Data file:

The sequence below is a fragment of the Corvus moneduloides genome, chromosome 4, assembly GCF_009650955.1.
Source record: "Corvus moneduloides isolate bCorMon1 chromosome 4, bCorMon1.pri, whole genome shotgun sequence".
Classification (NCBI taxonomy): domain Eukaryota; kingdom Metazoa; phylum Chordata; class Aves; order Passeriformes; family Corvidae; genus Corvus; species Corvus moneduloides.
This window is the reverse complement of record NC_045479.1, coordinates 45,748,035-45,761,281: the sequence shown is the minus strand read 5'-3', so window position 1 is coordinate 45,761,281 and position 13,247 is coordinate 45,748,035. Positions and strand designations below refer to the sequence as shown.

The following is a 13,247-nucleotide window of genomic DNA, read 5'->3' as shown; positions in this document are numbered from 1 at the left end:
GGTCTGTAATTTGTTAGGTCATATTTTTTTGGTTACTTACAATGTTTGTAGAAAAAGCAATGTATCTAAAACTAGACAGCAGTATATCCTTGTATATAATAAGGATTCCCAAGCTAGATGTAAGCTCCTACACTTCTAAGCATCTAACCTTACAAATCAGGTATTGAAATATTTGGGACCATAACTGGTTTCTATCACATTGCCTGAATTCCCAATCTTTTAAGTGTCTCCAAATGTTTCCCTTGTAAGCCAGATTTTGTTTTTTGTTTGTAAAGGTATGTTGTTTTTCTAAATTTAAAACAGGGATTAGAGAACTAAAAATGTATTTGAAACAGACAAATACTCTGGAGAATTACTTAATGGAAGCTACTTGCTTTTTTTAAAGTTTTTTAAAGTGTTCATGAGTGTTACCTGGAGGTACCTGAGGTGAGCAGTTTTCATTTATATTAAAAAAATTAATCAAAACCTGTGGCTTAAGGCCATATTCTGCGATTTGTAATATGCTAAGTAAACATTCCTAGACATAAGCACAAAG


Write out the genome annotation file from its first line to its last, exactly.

The sequence below is a fragment of the Corvus moneduloides genome, chromosome 4, assembly GCF_009650955.1.
Source record: "Corvus moneduloides isolate bCorMon1 chromosome 4, bCorMon1.pri, whole genome shotgun sequence".
Classification (NCBI taxonomy): domain Eukaryota; kingdom Metazoa; phylum Chordata; class Aves; order Passeriformes; family Corvidae; genus Corvus; species Corvus moneduloides.
This window is the reverse complement of record NC_045479.1, coordinates 45,748,035-45,761,281: the sequence shown is the minus strand read 5'-3', so window position 1 is coordinate 45,761,281 and position 13,247 is coordinate 45,748,035. Positions and strand designations below refer to the sequence as shown.

The following is a 13,247-nucleotide window of genomic DNA, read 5'->3' as shown; positions in this document are numbered from 1 at the left end:
GGTCTGTAATTTGTTAGGTCATATTTTTTTGGTTACTTACAATGTTTGTAGAAAAAGCAATGTATCTAAAACTAGACAGCAGTATATCCTTGTATATAATAAGGATTCCCAAGCTAGATGTAAGCTCCTACACTTCTAAGCATCTAACCTTACAAATCAGGTATTGAAATATTTGGGACCATAACTGGTTTCTATCACATTGCCTGAATTCCCAATCTTTTAAGTGTCTCCAAATGTTTCCCTTGTAAGCCAGATTTTGTTTTTTGTTTGTAAAGGTATGTTGTTTTTCTAAATTTAAAACAGGGATTAGAGAACTAAAAATGTATTTGAAACAGACAAATACTCTGGAGAATTACTTAATGGAAGCTACTTGCTTTTTTTAAAGTTTTTTAAAGTGTTCATGAGTGTTACCTGGAGGTACCTGAGGTGAGCAGTTTTCATTTATATTAAAAAAATTAATCAAAACCTGTGGCTTAAGGCCATATTCTGCGATTTGTAATATGCTAAGTAAACATTCCTAGACATAAGCACAAAG